And what did it conclude? That the attacks were due to “the Israeli occupation… and a long-standing policy of political, economic and social marginalisation of Palestinians in Jerusalem,” to “deep frustration amongst Palestinians over the effects of the occupation, and a lack of hope that a negotiated solution can bring it to an end.” This, the report asserted, was “the heart of the matter”; factors like rampant Palestinian incitement and widespread Islamist sentiment, if they were mentioned at all, were evidently dismissed as unimportant.
The report’s first implication is obvious: If Palestinian attacks stem primarily from “the occupation,” there’s no reason to think anything similar could happen in Europe, which isn’t occupying anyone (at least in its own view; Islamists might not agree). Consequently, there’s also no need to learn from Israel’s methods of dealing with such attacks.
In contrast, had EU diplomats understood the major role played by Palestinian incitement—for instance, the endless Internet memes urging Palestinians to stab, run over and otherwise kill Jews, complete with detailed instructions on how to do so—they might have realized that similar propaganda put out by Islamic State, urging people to use similar techniques against Westerners, could have a similar effect. Had they understood the role played by Islamist sentiments—fully 89 percent of Palestinians supported a Sharia-based state in a Pew poll last year, one of the highest rates in the world—they might have realized that similar sentiments among some European Muslims posed a similar threat. And had they realized all this, the crowds in Nice might not have been left virtually unprotected.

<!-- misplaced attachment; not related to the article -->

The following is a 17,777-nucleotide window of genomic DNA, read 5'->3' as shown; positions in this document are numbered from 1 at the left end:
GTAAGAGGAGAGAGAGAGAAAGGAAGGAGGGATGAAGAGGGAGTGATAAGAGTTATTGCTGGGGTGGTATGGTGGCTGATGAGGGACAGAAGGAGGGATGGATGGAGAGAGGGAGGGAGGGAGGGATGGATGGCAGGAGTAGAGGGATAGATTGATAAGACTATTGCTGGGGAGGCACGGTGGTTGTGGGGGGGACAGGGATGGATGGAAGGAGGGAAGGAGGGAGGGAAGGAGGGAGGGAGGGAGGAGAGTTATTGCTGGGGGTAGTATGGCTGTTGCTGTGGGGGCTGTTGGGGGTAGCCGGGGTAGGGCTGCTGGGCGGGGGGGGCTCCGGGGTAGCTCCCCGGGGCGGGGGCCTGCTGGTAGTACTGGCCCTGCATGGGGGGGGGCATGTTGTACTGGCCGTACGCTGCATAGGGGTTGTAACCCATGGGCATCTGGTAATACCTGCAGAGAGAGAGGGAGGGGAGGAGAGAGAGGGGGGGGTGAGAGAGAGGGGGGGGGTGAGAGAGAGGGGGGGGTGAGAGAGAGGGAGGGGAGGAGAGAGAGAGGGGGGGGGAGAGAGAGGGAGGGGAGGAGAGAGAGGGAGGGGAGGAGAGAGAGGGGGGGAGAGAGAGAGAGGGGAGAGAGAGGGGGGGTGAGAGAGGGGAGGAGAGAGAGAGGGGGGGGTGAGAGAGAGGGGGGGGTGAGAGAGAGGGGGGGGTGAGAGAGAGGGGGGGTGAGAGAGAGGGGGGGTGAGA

No less telling, however, was the report’s explanation for Israel’s relatively low death toll. Rather than crediting the Israeli police for managing to stop most of the attacks quickly, before they had claimed many victims, it accused them of “excessive use of force… possibly amounting in certain cases to unlawful killings.”
If the EU’s consensus position is that shooting terrorists in mid-rampage constitutes “excessive use of force,” European policemen may understandably hesitate to do the same. In Nice, for instance, the rampage continued for two kilometers while policemen reportedly “ran 200 meters behind the truck trying to stop it”; the police caught up only when a civilian jumped into the truck’s cab and wrestled the driver, slowing him down. Yet even then, an eyewitness said, “They kept yelling at him and when he did not step out – they saw him from the window taking his gun out.” Only then did they open fire.
Not everyone shares the EU’s blind spot about Palestinian terror. When Prime Minister Benjamin Netanyahu visited Africa earlier this month, the leaders he met with said openly that one of the main things they want from Israel is counterterrorism assistance. They understand quite well that anti-Israel terror isn’t some unique breed that other countries can safely ignore; terror is terror, and any tactic tried by Palestinians is liable to be quickly imitated by Islamist terrorists elsewhere—from airplane hijackings to suicide bombings and, now, car-rammings.
But European officials, entrenched in their smug belief that anti-Israel terror has nothing to do with the terror they face, are incapable of acknowledging that Israel’s experience might be relevant. And therefore, people died who might still be alive had the lessons of Palestinian terror against Israel been learned.